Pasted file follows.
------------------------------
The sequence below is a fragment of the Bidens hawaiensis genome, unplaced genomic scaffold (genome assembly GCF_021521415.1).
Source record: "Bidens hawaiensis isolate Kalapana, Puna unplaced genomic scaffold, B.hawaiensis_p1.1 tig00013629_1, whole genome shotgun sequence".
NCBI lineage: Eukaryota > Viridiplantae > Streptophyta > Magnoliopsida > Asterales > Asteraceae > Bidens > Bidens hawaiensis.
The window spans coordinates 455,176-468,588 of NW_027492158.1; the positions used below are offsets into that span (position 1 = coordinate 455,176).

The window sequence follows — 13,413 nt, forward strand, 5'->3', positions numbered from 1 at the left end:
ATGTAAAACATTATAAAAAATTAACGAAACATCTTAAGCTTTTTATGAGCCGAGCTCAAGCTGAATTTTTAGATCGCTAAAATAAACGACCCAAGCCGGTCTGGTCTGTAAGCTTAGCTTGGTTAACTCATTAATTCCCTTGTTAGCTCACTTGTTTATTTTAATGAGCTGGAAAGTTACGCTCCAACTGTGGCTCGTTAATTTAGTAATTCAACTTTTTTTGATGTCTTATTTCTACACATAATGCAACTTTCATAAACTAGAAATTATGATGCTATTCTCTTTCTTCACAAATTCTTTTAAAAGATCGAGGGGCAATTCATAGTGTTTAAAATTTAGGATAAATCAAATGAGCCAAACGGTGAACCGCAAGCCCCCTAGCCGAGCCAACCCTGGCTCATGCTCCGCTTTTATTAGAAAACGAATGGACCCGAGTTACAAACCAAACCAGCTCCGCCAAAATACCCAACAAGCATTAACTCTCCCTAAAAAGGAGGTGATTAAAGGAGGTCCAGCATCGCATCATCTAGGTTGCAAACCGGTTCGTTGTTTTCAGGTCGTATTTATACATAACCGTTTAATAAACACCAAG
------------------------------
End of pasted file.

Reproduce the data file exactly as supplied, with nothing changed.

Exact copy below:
The sequence below is a fragment of the Bidens hawaiensis genome, unplaced genomic scaffold (genome assembly GCF_021521415.1).
Source record: "Bidens hawaiensis isolate Kalapana, Puna unplaced genomic scaffold, B.hawaiensis_p1.1 tig00013629_1, whole genome shotgun sequence".
NCBI lineage: Eukaryota > Viridiplantae > Streptophyta > Magnoliopsida > Asterales > Asteraceae > Bidens > Bidens hawaiensis.
The window spans coordinates 455,176-468,588 of NW_027492158.1; the positions used below are offsets into that span (position 1 = coordinate 455,176).

The window sequence follows — 13,413 nt, forward strand, 5'->3', positions numbered from 1 at the left end:
ATGTAAAACATTATAAAAAATTAACGAAACATCTTAAGCTTTTTATGAGCCGAGCTCAAGCTGAATTTTTAGATCGCTAAAATAAACGACCCAAGCCGGTCTGGTCTGTAAGCTTAGCTTGGTTAACTCATTAATTCCCTTGTTAGCTCACTTGTTTATTTTAATGAGCTGGAAAGTTACGCTCCAACTGTGGCTCGTTAATTTAGTAATTCAACTTTTTTTGATGTCTTATTTCTACACATAATGCAACTTTCATAAACTAGAAATTATGATGCTATTCTCTTTCTTCACAAATTCTTTTAAAAGATCGAGGGGCAATTCATAGTGTTTAAAATTTAGGATAAATCAAATGAGCCAAACGGTGAACCGCAAGCCCCCTAGCCGAGCCAACCCTGGCTCATGCTCCGCTTTTATTAGAAAACGAATGGACCCGAGTTACAAACCAAACCAGCTCCGCCAAAATACCCAACAAGCATTAACTCTCCCTAAAAAGGAGGTGATTAAAGGAGGTCCAGCATCGCATCATCTAGGTTGCAAACCGGTTCGTTGTTTTCAGGTCGTATTTATACATAACCGTTTAATAAACACCAAG